Energy companies and miners helped push the Toronto stock market lower Tuesday morning as investors looked for direction amid a dearth of market-moving corporate and economic news.The S&P/TSX composite index slipped 8.87 points to 14,293.19 with the gold sector the prime source of strength.The Canadian dollar rose 0.03 of a cent to 90.11 cents US.New York’s Dow Jones industrials were down 2.66 points to 16,416.02, the Nasdaq gained 5.84 points to 4,340.29 while the S&P 500 index lost 0.26 of a point to 1,876.91.Mining stocks on the TSX advanced after losing ground Monday amid concerns about Chinese growth as data showed that exports of the world’s second biggest economy fell by an unexpectedly large 18 per cent in February. The country’s official 2014 economic growth target of 7.5 per cent assumes trade also will grow by 7.5 per cent.Copper prices and TSX base metal stocks in particular headed lower as a result of the data with the metal widely viewed as a proxy for the global economy closing at a multi-year low. On Tuesday, the May copper contract on the New York Mercantile Exchange was unchanged at US$3.04 a pound after shedding six per cent over the last two sessions and the base metals sector shed early gains to lose 0.2 per cent.Oil prices also suffered from the Chinese data and on Tuesday, the April crude contract on the New York Mercantile Exchange was down a further 48 cents to US$100.64 a barrel and the energy sector moved down 0.4 per cent.The TSX gold sector was up 1.5 per cent as April bullion gained $7.80 to US$1,349.30 an ounce.On the corporate front, Canadian Pacific Railway will repurchase up to 5.27 million or three per cent of its shares over the next year. Walter Spracklin of RBC Capital Markets said the repurchase program is earlier and larger than the 4.4 million shares he had expected and CP shares declined $1.12 to $170.19.Fortress Paper Ltd. (TSX:FTP) plunged 15.4 per cent to $2.75 as the company posted a quarterly loss of $54.7-million or $3.76 a share as it wrote down the value of property, plant and equipment at a Quebec cellulose mill. Ex-items, Fortress had an adjusted net loss of $21.2 million or $1.46 per share in the quarter, compared with a loss of $11.2 million or 77 cents per share a year earlier. Its revenue dropped to $37.2 million from $58.7 million a year before.Printer Transcontinental Inc. (TSX:TCL.A) says adjusted operating earnings remained stable at $43.5 million for the first quarter as revenues fell five per cent due to weakness in the advertising market. Transcontinental also announced it will acquire Capri Packaging, a Missouri supplier of printed flexible packaging, for US$133 million. Its shares were down three cents to $15.01.Canadian exporters are also watching developments in Vancouver where a strike by container-truck drivers serving Port of Metro Vancouver terminals is growing. Members of Unifor-Vancouver Container Truckers’ Association parked their rigs Monday, joining members of the non-union United Truckers Association who have been on strike since last month. The groups reached a tentative deal with employers last week, but the members voted against the agreement over the weekend.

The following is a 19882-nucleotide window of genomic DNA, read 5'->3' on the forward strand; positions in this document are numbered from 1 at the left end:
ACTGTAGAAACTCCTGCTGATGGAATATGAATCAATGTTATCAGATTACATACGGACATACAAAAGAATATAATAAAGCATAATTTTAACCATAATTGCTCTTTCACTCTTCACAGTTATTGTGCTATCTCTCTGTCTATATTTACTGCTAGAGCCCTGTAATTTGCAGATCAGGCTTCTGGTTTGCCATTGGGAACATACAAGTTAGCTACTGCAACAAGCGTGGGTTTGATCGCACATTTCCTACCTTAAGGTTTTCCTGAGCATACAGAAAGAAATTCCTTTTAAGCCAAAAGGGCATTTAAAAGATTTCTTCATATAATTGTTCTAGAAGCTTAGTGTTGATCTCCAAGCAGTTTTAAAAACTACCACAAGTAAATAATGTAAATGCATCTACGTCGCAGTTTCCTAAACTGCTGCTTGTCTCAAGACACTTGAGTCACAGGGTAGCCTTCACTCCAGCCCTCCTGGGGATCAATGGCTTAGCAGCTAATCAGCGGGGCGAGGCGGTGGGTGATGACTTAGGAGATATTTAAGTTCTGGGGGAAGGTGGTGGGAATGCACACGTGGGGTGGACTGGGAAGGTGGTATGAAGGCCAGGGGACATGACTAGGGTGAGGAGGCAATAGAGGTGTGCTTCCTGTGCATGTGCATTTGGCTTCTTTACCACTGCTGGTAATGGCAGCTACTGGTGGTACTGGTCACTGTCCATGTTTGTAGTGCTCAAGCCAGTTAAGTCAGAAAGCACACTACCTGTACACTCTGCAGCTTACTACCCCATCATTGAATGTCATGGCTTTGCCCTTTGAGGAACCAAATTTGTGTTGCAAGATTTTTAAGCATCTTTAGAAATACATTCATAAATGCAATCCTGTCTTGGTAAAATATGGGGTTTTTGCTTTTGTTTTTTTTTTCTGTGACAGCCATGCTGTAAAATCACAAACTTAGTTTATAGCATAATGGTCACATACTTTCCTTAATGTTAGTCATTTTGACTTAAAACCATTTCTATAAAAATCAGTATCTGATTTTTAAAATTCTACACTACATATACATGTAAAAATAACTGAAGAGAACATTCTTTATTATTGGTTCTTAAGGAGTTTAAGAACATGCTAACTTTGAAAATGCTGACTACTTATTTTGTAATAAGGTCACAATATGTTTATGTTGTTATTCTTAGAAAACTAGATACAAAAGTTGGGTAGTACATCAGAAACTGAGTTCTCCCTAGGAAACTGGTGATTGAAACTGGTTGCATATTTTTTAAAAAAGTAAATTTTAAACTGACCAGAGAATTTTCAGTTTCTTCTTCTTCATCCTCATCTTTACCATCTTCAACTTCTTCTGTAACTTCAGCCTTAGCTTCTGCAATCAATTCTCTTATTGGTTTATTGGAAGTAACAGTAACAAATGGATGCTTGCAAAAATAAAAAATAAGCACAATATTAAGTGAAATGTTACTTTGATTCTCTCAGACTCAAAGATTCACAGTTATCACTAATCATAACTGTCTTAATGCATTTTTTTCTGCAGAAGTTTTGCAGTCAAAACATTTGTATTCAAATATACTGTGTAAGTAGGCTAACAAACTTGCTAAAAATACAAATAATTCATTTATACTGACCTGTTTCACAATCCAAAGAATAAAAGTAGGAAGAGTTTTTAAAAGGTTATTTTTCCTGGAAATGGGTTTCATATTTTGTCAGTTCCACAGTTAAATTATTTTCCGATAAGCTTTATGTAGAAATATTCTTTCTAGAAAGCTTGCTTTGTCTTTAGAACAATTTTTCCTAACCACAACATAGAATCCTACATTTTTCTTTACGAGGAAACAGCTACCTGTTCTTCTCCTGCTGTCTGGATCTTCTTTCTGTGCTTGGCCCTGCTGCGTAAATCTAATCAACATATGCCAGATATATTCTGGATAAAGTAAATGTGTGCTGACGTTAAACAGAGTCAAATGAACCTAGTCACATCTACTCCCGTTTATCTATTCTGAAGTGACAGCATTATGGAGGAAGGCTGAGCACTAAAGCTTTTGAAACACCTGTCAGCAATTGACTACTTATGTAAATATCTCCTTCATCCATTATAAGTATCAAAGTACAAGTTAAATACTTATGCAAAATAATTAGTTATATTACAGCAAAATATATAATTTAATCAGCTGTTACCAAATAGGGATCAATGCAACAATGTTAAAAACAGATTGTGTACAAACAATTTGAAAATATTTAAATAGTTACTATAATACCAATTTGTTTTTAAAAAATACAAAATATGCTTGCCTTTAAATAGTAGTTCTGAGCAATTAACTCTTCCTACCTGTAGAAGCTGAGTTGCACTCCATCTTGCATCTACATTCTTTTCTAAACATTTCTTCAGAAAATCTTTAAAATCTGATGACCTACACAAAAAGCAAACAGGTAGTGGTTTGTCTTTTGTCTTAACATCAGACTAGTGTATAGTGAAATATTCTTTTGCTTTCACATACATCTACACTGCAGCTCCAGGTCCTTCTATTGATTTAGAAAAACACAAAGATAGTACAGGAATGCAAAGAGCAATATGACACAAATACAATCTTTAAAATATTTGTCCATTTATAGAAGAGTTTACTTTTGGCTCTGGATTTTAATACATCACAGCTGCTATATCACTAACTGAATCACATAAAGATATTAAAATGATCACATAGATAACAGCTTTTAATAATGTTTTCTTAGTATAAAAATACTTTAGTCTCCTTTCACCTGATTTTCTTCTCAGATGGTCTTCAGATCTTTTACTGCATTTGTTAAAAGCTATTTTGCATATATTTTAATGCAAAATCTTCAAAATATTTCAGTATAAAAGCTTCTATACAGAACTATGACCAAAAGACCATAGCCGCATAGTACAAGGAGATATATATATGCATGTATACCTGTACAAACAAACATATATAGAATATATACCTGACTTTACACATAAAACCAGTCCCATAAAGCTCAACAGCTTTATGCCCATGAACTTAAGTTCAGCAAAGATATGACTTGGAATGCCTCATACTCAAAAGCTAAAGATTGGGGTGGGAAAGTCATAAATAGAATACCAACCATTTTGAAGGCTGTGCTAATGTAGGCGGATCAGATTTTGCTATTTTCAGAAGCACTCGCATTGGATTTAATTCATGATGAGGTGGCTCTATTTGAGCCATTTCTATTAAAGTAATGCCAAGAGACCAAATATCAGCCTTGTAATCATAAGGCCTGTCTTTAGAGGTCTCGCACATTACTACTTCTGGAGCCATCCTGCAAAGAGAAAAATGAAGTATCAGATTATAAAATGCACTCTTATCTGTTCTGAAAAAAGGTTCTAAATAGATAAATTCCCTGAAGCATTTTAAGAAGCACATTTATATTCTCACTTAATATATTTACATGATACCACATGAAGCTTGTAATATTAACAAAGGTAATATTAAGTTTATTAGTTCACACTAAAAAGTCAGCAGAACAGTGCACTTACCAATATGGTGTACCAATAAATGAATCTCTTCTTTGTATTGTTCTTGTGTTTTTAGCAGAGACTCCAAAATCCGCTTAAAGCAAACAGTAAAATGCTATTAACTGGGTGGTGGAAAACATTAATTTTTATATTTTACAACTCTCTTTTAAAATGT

According to the UN Food and Agriculture Organization (FAO)-OECD Agricultural Outlook 2017-2026 projections, per capita demand for food staples may not rise (except in least developed countries), growth in demand for meat may slow, and additional calories and protein consumption could come mainly from vegetable oil, sugar and dairy products. Furthermore, with estimates that by 2026, the average calorie availability could reach 2,450 kilo-calorie (kcal) per person per day in least developed countries and exceed 3,000 kcal in other developing countries, food insecurity and malnutrition would still remain a persistent global problem, requiring a coordinated international approach, noted the Outlook. “Food alone is not enough to eliminate undernourishment and other forms of malnutrition,” said FAO Director-General José Graziano da Silva, at the launch of the report. “Access to the additional calories is extremely important. More challenging is the fight against malnutrition: Fighting malnutrition requires a diversified, safe and nutritious diet, ideally produced with a lower environmental footprint,” he added. The report also points to potential higher crop yields. For instance, up to 90 per cent of the increase in maize production is expected from increased yields and just 10 per cent from expansion of area under cultivation. Similarly, yield gains are projected to account for 85 per cent of the increase in wheat production. Additionally, growth in meat and dairy production is expected to come from both larger herds and higher output per-animal and it is foreseen that aquaculture would dominate growth in the fish sector and farmed fish production will be the fastest-growing protein source among all commodities analysed in the Outlook. Continued vigilance needed on part of governmentsThe Outlook, however, also calls on all countries to remain vigilant to shocks and instability. “As we have seen in the past, unexpected events can easily take markets away from these central trends, so it is essential that governments continue joint efforts to provide stability to world food markets,” said OECD Secretary-General Angel Gurría at the launch. “It is equally important that we look ahead as we seek to meet the fundamental challenge facing world food and agriculture: to ensure access to safe, healthy, and nutritious food for a growing world population, while at the same time using natural resources more sustainably and making an effective contribution to mitigating climate change,” he added. The focus of this edition of the Agricultural Outlook is the south-east Asian region. The region has seen strong economic growth and rapid development in agriculture and fishery sectors, which the report notes, has enabled it to significantly reduce undernourishment in recent years. However, the growth of agriculture and fisheries, in particular in the export-oriented fish and palm oil sectors, has led to rising pressure on natural resources. Improved resource management and increased research and development will, therefore, be needed to achieve sustainable productivity growth across the sectors and, given the region’s sensitivity to climate change, investments will be required to facilitate adaption, highlighted the report.